Thoughts on Lockdown: Age of Extreme Emotions

A note: Several weeks ago there were oodles of articles that said people should be keeping journals during the pandemic. That’s a no-brainer for me: I’ve been keeping a journal since the third grade. As such, I’ve recorded my thoughts about COVID-19, the global pandemic, and the quarantine quite extensively. But what I haven’t done is write much about it on Kaleidoscopic Wandering even though it’s consumed our lives. I even thought that maybe it was too late.

Yet, I’m afraid we might only be getting started. So, starting today (April 6) and moving into the foreseeable future, I’m going to be sharing my thoughts on lockdown — along with a random photo from more carefree days. Thanks for joining me on this journey.

sunset portugal

For so much of March, this whole thing felt surreal. Distant. Someone else’s problem. Heck, as of March 13, we rode the subway and ate brunch at our favorite breakfast joint.

We read the headlines, followed the news, and obeyed the rules put on us by local law enforcement. Just a few weeks ago, we knew it was very possible that we’d contract coronavirus at some point — even if we were asymptomatic.

But it just didn’t feel real.

And then a couple weeks ago, a former colleague of mine died from COVID-19 complications, and it became very, very real. Our thoughts on the whole situation went from “this is a minor inconvenience” to “this is terrifying.”

I’m scared something will happen to my parents, and I won’t be able to leave the country to help them. I’m scared my sister and brother-in-law, who are psychologists at a veteran’s hospital, will be called in to help on the front lines and contract it. I am so angry that friends in service jobs — at non-essential businesses like home goods and hardware — still have report to work. And, admittedly, as each day goes by, I’m scared we’ll catch it — in a country where we don’t speak the language well and are so far away from our families.

I think lots of people feel these complicated emotions right now.

Because the thing is, things really aren’t that different for me under a quarantine. I work from home anyway. It’s common for me to spend days in a row without ever talking with another human besides Cory. And yet everything is different.

I oscillate between two extremes: manic motivation and complete lack of motivation.

Some days (heck, some hours or even some minutes), I am driven to create and do and work and read and take full advantage of this opportunity. I have ideas I am crazy excited about, and I spend time drafting up and ruminating on them. And then, just as deeply and passionately as I jump into them, I want to dump them. Before the pandemic, this happened too, but the oscillation is so extreme now I’m having a hard time figuring out what ideas that come out of the manic moments are actually worth pursuing.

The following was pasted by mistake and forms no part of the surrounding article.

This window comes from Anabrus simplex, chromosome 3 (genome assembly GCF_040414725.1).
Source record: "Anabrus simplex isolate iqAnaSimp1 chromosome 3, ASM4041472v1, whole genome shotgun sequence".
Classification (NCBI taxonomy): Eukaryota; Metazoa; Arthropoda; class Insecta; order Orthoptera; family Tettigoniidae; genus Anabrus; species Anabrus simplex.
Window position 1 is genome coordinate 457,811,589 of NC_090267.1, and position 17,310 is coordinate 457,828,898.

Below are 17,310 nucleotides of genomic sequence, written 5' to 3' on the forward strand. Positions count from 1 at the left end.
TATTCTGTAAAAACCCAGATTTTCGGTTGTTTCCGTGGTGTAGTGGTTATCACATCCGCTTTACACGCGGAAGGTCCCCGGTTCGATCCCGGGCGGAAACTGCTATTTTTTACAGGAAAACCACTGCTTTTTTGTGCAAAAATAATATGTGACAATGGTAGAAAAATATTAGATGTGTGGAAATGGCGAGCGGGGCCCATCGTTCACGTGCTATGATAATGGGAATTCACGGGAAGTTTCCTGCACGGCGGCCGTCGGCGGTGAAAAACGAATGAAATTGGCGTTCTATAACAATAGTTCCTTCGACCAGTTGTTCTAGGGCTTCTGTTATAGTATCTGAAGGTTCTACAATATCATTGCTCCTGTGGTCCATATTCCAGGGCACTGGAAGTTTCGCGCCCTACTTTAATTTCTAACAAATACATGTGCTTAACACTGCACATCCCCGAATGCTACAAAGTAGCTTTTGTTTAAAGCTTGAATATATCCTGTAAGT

Because then there’s the complete and total lack of motivation. It’s this feeling of why does anything I do matter. This feeling that it’s okay to do the bare minimum to get by right now. That, if I eat right and exercise and get sleep and take care of myself to protect others, that’s all I really need to do. People will understand if I do this, and it’s okay to lean into that lack of motivation. In fact, this extreme — and the “bare minimum” response — seems to be the prevailing message in the news and social media right now. Honestly, that feels like a bit of a cop out to me.

The truth is, I prefer the neutral or manic feelings along the spectrum. I think I would feel bored, unproductive, and incomplete if I just sat around in my pajamas, wallowed in feelings of negativity, and just let this whole thing pass me by.

How else am I feeling? Comforted to be with Cory and Rudy through all of this. Thankful for technology so I can communicate with my family. Appreciative of books and paper and paints so I can let my mind wander off. Privileged. Restricted. And frustrated that I feel restricted.

And I also feel nervous. Nervous that I don’t know what tomorrow will bring. But then, when I step back, I realize we never really know what tomorrow brings. It’s just far more obvious in this age of extreme emotions.

About this photo: I took this photo in Lisbon, Portugal, on my 39th birthday, just under three months ago. Cory, our friend C, and I walked up from our Airbnb to a square near this overlook hoping to find a flea market, but the market had closed. Coincidentally, an outdoor cafe near the square had an incredible overlook of the city. So we found a table, ordered glasses of wine, and watched the sunset together.

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